PLANTSTO LOOK­OUT­FOR

The Daily Telegraph - Saturday - - Cover Story -

Dan­de­lion leaves

Do you re­mem­ber when you were a child tast­ing the hor­rid bit­ter­ness that dan­de­lions left on your fin­gers, a taste that lin­gered and de­manded an emer­gency Polo mint or gob­stop­per to wash it away? Strangely, the plants only de­velop this char­ac­ter­is­tic fully as they grow older, so the ten­der young leaves sprout­ing now are ex­quis­ite as a salad leaf and leave only the tini­est tang of bit­ter­ness as an af­ter­taste. They grow just about ev­ery­where, and are easy to pick. Or you could, of course, go to a su­per­mar­ket and spend money on a plas­tic bag of chlo­ri­nes­cented mixed leaves, which of­ten in­clude the very same dan­de­lion.

Gorse flow­ers

The blos­som smells de­li­ciously sweet and slightly of co­conut. The tea it makes is al­most flu­o­res­cent yel­low in colour and car­ries the se­duc­tive scent of the flower. Gorse bushes flower un­til at least the end of May so there’s plenty of time to pick them. The flow­ers can also be dried and stored for use later in the year. In­fuse the leaves for about two min­utes with boil­ing wa­ter in a teapot. Add honey if you have a sweet tooth but be care­ful not to put in too much in case it masks the gorse’s flavour com­pletely.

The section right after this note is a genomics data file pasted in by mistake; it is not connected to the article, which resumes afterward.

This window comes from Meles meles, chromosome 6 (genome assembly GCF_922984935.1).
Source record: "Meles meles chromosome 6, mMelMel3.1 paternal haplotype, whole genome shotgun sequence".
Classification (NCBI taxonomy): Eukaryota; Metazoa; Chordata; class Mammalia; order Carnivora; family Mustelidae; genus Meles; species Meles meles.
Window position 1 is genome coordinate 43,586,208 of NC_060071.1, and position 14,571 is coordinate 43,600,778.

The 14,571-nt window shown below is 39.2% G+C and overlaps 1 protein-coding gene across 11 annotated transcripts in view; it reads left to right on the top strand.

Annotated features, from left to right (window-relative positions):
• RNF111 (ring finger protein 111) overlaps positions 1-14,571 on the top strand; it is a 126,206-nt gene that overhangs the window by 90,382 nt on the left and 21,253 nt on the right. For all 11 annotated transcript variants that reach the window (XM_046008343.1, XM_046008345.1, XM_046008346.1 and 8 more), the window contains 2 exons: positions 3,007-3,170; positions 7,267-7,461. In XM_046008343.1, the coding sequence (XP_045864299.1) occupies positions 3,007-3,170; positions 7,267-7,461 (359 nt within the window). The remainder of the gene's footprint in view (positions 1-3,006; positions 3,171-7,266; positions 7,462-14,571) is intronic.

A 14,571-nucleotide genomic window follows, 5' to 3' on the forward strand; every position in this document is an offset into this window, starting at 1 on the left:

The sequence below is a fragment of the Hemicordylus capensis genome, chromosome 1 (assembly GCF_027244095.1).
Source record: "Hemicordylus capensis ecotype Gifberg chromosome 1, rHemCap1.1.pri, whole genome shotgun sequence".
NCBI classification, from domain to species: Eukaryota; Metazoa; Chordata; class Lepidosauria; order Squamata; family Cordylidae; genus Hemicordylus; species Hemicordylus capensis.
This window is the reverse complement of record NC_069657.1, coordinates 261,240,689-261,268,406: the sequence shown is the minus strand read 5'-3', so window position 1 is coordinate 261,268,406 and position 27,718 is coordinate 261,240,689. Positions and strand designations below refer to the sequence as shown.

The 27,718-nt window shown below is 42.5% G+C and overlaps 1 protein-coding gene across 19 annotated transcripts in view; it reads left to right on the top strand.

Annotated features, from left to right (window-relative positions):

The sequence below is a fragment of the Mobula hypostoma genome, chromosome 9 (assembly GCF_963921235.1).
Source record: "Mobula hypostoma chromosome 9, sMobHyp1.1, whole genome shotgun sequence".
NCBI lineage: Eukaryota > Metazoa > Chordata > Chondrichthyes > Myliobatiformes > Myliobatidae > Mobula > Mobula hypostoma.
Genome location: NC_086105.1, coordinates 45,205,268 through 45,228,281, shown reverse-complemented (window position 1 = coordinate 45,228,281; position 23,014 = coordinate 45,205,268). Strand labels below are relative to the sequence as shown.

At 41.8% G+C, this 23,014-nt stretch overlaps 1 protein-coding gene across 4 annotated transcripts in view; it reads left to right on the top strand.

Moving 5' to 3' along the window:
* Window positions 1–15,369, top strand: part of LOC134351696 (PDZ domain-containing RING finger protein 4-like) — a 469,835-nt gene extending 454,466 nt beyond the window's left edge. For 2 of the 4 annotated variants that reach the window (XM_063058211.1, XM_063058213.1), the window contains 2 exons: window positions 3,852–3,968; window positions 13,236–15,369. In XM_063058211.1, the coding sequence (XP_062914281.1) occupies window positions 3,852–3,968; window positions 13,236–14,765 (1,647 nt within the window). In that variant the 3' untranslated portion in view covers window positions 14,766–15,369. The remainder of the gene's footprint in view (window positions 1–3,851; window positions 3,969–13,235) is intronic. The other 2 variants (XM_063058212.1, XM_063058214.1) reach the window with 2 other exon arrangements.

Hawthorn

Hawthorn bushes are burst­ing with young vivid green sprigs of new growth just now, and th­ese bushy young leaves are per­fect as a gar­nish. When chopped finely, they taste and look al­most iden­ti­cal to flat-leaved pars­ley. Hawthorn is one of the most com­mon plants in typ­i­cal coun­try hedges but be care­ful not to spike your fin­gers on the bushes’ long thorns as you pick. The leaves are also in­dis­pens­able if you are keen to en­liven a flag­ging din­ner party with a game: guess the in­gre­di­ent in the salad.

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